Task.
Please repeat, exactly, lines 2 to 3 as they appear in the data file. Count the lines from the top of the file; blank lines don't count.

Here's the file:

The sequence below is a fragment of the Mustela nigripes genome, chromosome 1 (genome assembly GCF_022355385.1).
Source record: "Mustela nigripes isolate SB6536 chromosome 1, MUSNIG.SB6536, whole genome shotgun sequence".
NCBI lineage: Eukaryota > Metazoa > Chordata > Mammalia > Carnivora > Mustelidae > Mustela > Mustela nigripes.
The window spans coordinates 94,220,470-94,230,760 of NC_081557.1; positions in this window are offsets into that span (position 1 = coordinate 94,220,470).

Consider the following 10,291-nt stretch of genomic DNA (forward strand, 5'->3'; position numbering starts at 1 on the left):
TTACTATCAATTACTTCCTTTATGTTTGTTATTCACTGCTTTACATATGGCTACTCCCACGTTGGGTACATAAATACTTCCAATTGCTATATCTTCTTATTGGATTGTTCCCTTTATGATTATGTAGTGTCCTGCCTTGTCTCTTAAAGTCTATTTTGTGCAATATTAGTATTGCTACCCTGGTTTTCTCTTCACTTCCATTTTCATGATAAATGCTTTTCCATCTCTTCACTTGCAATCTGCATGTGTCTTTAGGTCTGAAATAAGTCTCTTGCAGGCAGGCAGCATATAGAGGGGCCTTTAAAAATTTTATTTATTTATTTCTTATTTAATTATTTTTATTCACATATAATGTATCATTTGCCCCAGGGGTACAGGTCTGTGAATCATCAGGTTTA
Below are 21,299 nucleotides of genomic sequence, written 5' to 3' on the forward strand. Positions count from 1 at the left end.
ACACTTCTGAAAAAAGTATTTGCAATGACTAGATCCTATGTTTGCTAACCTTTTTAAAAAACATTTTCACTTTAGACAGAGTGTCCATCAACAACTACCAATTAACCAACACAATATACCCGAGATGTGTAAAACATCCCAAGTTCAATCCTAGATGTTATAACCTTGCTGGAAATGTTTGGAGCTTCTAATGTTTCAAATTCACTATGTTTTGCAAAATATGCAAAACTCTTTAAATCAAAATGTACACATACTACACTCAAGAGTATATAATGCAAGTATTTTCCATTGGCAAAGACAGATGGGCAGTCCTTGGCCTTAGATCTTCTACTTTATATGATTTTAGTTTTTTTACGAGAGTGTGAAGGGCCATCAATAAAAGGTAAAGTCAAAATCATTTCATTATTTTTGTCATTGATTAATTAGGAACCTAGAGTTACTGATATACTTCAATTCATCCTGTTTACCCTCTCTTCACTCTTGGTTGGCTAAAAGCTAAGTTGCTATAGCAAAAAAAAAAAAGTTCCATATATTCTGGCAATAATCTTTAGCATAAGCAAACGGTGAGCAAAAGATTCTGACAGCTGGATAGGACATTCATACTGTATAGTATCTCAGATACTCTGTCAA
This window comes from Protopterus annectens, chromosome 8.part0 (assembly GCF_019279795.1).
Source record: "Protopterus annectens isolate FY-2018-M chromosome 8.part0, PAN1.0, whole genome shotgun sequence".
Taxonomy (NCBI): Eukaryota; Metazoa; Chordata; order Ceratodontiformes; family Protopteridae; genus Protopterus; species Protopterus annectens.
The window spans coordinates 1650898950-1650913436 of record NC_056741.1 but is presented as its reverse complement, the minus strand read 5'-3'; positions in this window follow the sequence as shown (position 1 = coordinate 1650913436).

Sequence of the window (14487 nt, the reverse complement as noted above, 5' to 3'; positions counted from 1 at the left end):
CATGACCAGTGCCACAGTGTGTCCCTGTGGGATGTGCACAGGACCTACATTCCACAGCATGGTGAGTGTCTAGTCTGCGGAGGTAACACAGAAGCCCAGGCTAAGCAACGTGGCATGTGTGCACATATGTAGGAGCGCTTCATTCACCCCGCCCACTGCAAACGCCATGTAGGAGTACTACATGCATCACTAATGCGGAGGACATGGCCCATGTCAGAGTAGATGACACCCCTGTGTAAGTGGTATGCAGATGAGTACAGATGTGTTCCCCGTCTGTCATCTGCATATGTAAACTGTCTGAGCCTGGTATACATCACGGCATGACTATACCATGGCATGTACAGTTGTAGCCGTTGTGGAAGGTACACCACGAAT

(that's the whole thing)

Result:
Source record: "Mustela nigripes isolate SB6536 chromosome 1, MUSNIG.SB6536, whole genome shotgun sequence".
NCBI lineage: Eukaryota > Metazoa > Chordata > Mammalia > Carnivora > Mustelidae > Mustela > Mustela nigripes.